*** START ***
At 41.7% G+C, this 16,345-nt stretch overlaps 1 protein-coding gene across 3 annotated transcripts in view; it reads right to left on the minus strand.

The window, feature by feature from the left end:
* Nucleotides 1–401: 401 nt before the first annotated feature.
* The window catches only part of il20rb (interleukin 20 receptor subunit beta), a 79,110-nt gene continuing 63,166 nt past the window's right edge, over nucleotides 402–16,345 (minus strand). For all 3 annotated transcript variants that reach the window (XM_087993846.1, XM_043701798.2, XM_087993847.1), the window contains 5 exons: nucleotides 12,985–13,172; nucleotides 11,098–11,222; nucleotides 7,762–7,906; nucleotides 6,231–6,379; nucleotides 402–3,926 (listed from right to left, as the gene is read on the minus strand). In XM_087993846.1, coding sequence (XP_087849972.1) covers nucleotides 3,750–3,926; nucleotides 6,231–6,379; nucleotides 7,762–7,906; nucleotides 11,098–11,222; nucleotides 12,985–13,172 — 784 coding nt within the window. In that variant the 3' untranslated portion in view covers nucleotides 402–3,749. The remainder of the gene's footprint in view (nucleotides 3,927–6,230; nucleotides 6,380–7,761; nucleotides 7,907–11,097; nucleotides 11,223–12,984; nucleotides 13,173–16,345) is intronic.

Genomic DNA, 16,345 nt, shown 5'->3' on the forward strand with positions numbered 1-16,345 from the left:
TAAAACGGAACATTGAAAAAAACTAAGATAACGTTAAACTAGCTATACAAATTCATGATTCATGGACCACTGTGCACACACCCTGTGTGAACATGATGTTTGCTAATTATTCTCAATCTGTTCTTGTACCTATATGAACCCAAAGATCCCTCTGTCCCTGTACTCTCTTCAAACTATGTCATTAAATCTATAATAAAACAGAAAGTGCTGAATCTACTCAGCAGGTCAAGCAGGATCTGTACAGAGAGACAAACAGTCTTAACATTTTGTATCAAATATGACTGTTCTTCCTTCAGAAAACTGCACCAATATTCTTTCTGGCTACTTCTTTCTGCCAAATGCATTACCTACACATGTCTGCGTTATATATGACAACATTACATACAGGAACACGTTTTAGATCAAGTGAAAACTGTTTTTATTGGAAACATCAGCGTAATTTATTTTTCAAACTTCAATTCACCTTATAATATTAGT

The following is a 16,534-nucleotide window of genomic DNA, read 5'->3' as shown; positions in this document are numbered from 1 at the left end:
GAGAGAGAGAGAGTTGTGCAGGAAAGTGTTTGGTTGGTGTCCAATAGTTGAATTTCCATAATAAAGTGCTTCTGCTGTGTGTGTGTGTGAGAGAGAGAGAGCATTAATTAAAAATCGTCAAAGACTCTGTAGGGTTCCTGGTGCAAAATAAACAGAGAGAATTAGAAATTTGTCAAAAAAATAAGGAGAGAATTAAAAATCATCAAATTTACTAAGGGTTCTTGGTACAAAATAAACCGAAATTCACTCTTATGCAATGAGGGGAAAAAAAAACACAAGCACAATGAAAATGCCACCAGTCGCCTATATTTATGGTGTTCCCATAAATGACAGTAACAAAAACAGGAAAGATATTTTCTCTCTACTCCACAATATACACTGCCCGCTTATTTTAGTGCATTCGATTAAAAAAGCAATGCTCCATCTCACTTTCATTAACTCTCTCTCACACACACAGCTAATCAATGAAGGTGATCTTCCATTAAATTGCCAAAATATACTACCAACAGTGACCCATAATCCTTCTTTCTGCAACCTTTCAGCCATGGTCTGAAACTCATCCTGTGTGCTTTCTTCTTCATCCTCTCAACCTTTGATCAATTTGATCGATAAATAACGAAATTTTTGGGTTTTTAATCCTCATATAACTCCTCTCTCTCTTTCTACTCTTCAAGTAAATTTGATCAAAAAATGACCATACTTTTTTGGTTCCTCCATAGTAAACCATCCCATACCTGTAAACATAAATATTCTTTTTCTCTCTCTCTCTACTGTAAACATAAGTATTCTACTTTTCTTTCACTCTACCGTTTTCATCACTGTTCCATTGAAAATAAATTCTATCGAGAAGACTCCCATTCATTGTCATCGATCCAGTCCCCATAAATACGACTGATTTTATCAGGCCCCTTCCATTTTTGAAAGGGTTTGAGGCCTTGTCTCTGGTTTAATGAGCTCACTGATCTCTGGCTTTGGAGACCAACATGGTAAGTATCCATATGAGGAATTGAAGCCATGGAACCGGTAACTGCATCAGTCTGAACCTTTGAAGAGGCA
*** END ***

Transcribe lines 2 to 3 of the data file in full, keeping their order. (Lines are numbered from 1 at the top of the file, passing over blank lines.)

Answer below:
The window, feature by feature from the left end:
* Nucleotides 1–401: 401 nt before the first annotated feature.